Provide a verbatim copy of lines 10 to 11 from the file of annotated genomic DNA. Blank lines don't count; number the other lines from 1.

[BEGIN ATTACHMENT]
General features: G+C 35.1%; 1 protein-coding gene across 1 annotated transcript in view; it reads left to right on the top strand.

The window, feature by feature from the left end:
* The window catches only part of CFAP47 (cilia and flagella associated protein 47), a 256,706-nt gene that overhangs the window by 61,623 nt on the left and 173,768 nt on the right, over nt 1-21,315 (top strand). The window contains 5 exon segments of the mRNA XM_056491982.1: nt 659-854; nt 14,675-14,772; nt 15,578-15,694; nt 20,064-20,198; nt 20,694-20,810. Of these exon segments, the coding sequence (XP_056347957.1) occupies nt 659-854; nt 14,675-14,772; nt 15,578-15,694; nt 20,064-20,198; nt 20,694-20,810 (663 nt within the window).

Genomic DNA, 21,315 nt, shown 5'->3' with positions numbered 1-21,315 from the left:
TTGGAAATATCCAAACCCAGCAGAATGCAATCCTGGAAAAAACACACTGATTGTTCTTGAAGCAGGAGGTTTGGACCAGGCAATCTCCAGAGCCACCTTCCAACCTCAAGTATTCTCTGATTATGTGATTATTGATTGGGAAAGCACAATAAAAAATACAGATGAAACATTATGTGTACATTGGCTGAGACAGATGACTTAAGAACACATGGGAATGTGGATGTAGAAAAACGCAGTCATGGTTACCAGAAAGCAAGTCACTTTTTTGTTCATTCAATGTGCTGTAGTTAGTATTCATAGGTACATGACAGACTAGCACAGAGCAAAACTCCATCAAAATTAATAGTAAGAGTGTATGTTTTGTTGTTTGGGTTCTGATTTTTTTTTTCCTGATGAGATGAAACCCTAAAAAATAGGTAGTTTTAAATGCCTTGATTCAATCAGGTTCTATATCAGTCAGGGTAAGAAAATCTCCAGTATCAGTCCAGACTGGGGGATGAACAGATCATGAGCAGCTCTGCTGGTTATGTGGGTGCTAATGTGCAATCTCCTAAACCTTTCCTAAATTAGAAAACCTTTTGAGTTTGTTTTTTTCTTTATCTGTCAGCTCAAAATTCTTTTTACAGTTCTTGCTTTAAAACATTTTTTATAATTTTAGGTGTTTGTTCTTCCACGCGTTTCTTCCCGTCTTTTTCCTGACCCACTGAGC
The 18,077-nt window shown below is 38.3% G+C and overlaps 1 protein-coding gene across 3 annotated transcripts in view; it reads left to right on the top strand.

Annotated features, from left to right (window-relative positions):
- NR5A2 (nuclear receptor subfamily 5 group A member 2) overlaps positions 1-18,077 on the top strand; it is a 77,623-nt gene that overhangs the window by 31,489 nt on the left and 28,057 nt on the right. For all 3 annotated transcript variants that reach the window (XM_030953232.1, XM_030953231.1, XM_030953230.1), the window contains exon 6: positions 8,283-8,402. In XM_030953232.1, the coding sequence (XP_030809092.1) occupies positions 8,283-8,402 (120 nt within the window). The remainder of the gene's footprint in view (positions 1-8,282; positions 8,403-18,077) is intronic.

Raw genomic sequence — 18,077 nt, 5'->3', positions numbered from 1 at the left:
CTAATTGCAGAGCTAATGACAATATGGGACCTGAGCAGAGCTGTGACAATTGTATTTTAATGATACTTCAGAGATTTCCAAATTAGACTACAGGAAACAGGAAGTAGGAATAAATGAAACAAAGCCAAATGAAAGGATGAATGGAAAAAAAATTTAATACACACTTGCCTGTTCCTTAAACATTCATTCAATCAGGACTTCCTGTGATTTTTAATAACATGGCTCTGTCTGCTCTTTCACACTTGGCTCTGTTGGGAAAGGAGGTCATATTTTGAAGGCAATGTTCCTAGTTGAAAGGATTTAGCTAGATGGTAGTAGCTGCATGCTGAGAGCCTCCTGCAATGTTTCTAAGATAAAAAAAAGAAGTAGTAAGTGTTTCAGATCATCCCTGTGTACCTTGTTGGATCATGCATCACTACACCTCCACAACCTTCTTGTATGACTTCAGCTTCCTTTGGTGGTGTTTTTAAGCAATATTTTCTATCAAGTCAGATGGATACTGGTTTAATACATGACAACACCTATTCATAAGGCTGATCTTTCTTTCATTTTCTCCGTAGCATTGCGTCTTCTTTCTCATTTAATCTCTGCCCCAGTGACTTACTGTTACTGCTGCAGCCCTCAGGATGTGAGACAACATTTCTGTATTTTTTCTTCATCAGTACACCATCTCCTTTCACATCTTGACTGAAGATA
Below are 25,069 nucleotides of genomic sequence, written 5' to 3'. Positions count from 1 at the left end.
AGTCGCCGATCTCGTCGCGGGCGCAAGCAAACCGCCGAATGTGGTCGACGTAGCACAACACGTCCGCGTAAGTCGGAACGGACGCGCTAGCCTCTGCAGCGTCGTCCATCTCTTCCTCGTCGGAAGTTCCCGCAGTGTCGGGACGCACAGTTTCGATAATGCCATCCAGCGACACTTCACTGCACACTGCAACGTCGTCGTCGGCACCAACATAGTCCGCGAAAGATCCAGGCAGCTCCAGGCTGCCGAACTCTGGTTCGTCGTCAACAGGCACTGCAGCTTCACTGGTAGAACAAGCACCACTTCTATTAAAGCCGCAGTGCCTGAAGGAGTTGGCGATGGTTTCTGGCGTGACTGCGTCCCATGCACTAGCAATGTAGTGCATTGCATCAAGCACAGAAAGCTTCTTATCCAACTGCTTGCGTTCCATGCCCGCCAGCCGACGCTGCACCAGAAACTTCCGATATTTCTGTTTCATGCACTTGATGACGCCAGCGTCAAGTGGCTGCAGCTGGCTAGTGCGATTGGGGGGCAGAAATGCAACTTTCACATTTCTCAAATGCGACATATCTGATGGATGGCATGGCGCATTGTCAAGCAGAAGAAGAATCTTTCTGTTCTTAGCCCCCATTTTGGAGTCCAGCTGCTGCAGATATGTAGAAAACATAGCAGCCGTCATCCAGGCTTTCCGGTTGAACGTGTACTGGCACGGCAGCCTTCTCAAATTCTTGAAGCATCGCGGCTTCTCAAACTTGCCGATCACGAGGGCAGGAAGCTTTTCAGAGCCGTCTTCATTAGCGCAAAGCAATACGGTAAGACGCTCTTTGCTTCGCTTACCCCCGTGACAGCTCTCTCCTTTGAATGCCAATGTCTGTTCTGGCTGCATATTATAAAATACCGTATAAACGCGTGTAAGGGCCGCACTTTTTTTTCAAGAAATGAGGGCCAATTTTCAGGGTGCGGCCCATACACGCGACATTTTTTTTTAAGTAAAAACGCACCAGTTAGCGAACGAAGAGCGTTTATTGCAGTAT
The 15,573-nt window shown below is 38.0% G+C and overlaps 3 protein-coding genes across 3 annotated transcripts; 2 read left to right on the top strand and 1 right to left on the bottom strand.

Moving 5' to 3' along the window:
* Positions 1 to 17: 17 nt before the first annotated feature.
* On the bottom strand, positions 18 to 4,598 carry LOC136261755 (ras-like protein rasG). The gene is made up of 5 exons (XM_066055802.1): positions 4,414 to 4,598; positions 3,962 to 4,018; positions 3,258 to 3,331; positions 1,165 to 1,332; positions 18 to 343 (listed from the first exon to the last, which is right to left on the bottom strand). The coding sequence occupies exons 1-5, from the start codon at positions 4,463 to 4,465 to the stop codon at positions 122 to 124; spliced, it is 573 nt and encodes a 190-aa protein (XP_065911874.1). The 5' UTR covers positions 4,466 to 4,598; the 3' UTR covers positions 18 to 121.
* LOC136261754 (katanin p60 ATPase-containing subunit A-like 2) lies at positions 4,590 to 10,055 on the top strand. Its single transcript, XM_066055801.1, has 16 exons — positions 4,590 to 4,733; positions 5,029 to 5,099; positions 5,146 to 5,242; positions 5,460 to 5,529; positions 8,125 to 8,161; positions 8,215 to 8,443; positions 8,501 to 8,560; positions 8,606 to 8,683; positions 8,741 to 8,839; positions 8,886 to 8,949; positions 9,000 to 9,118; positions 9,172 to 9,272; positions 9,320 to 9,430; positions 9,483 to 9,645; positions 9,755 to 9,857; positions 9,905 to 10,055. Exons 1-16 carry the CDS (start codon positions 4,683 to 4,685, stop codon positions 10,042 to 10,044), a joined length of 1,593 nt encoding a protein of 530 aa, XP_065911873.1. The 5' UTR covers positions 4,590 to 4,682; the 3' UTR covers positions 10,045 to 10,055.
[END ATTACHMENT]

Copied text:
CTAATTGCAGAGCTAATGACAATATGGGACCTGAGCAGAGCTGTGACAATTGTATTTTAATGATACTTCAGAGATTTCCAAATTAGACTACAGGAAACAGGAAGTAGGAATAAATGAAACAAAGCCAAATGAAAGGATGAATGGAAAAAAAATTTAATACACACTTGCCTGTTCCTTAAACATTCATTCAATCAGGACTTCCTGTGATTTTTAATAACATGGCTCTGTCTGCTCTTTCACACTTGGCTCTGTTGGGAAAGGAGGTCATATTTTGAAGGCAATGTTCCTAGTTGAAAGGATTTAGCTAGATGGTAGTAGCTGCATGCTGAGAGCCTCCTGCAATGTTTCTAAGATAAAAAAAAGAAGTAGTAAGTGTTTCAGATCATCCCTGTGTACCTTGTTGGATCATGCATCACTACACCTCCACAACCTTCTTGTATGACTTCAGCTTCCTTTGGTGGTGTTTTTAAGCAATATTTTCTATCAAGTCAGATGGATACTGGTTTAATACATGACAACACCTATTCATAAGGCTGATCTTTCTTTCATTTTCTCCGTAGCATTGCGTCTTCTTTCTCATTTAATCTCTGCCCCAGTGACTTACTGTTACTGCTGCAGCCCTCAGGATGTGAGACAACATTTCTGTATTTTTTCTTCATCAGTACACCATCTCCTTTCACATCTTGACTGAAGATA
Below are 25,069 nucleotides of genomic sequence, written 5' to 3'. Positions count from 1 at the left end.